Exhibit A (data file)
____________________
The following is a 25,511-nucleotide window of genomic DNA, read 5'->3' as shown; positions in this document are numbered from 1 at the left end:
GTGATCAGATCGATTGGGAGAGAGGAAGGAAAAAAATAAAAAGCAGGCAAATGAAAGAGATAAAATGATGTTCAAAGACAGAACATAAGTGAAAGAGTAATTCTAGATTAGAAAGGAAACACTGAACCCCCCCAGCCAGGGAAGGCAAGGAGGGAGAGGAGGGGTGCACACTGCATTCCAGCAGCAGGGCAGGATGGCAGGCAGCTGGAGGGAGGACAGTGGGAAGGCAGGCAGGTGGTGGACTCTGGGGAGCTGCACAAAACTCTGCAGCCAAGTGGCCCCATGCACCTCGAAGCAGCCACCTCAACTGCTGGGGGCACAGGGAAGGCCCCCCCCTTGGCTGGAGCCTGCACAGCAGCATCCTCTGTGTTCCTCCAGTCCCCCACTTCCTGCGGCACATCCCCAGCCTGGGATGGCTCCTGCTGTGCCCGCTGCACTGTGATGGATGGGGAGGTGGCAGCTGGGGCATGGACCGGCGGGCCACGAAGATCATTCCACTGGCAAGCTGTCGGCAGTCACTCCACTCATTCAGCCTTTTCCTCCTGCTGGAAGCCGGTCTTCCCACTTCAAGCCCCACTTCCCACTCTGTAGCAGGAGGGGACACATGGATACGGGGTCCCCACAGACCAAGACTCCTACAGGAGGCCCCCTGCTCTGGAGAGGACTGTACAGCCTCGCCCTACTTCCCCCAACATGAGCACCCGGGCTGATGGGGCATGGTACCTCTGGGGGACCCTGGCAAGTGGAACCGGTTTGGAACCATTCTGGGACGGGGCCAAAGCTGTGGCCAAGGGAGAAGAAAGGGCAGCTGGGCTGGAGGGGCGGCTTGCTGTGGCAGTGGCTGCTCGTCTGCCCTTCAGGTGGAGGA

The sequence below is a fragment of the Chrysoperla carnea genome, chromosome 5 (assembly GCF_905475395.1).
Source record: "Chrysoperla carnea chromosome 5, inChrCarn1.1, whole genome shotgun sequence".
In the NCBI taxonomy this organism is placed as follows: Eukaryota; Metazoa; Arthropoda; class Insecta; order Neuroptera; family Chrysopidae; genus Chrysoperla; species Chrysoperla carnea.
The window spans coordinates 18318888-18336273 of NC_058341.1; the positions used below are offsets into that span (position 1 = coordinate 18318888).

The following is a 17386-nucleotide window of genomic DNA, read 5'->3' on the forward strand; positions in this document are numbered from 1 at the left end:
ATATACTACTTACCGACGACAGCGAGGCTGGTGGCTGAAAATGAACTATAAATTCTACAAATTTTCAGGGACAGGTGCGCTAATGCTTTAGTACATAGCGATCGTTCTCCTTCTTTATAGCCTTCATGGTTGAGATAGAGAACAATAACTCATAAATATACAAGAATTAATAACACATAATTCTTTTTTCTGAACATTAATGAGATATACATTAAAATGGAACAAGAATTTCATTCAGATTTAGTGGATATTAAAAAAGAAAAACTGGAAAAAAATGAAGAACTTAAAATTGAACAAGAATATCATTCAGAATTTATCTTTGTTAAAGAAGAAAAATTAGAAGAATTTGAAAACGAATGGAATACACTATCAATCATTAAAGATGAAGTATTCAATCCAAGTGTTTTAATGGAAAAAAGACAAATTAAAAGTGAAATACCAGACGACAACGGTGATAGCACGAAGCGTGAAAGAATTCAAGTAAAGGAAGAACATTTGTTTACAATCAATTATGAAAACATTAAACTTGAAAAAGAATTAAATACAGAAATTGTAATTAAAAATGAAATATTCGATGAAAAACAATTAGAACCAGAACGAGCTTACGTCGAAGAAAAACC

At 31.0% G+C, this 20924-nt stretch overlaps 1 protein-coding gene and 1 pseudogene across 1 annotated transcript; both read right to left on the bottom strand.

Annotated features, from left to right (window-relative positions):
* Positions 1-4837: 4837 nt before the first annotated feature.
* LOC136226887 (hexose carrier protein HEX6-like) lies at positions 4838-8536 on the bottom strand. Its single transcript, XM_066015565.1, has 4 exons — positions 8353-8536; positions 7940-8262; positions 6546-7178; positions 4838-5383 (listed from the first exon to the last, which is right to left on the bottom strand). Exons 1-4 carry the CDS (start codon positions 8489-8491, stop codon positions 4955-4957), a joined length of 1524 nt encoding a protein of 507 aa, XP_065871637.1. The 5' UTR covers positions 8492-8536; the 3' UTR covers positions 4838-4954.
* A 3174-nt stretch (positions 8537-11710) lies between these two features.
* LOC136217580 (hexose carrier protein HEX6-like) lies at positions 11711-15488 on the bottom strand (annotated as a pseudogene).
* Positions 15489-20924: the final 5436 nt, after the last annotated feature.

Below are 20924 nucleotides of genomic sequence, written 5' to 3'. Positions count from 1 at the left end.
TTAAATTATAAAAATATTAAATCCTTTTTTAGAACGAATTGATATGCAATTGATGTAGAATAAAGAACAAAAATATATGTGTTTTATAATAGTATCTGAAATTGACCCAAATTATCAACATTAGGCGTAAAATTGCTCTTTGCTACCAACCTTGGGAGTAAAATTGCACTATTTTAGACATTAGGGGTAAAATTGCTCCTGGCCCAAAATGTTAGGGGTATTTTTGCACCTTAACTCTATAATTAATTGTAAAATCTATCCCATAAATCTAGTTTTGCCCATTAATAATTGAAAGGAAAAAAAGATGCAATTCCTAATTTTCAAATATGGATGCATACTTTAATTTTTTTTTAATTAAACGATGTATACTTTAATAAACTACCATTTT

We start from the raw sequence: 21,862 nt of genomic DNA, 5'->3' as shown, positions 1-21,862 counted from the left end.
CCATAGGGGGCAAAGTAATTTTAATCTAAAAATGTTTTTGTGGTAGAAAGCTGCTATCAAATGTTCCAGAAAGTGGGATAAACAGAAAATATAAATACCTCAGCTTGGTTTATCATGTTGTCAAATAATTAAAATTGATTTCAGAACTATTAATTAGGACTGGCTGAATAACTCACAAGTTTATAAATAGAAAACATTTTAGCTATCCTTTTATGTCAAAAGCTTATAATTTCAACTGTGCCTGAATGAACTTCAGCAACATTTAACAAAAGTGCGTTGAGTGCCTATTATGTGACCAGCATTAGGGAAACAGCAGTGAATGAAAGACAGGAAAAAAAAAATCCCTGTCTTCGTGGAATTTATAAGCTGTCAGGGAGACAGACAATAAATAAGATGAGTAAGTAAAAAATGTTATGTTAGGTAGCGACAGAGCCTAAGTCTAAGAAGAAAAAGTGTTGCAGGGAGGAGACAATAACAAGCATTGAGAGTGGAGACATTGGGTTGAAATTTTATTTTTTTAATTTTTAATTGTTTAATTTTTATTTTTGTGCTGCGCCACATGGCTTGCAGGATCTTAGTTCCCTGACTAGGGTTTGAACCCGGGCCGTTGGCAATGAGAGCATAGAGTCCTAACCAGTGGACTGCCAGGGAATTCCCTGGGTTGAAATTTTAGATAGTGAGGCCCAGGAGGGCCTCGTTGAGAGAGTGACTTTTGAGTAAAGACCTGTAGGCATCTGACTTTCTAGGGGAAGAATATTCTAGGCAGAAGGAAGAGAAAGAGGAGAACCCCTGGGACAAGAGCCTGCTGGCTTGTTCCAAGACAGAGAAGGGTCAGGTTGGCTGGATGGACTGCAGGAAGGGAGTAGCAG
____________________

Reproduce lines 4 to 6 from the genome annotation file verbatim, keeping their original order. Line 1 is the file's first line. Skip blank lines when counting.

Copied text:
Source record: "Chrysoperla carnea chromosome 5, inChrCarn1.1, whole genome shotgun sequence".
In the NCBI taxonomy this organism is placed as follows: Eukaryota; Metazoa; Arthropoda; class Insecta; order Neuroptera; family Chrysopidae; genus Chrysoperla; species Chrysoperla carnea.
The window spans coordinates 18318888-18336273 of NC_058341.1; the positions used below are offsets into that span (position 1 = coordinate 18318888).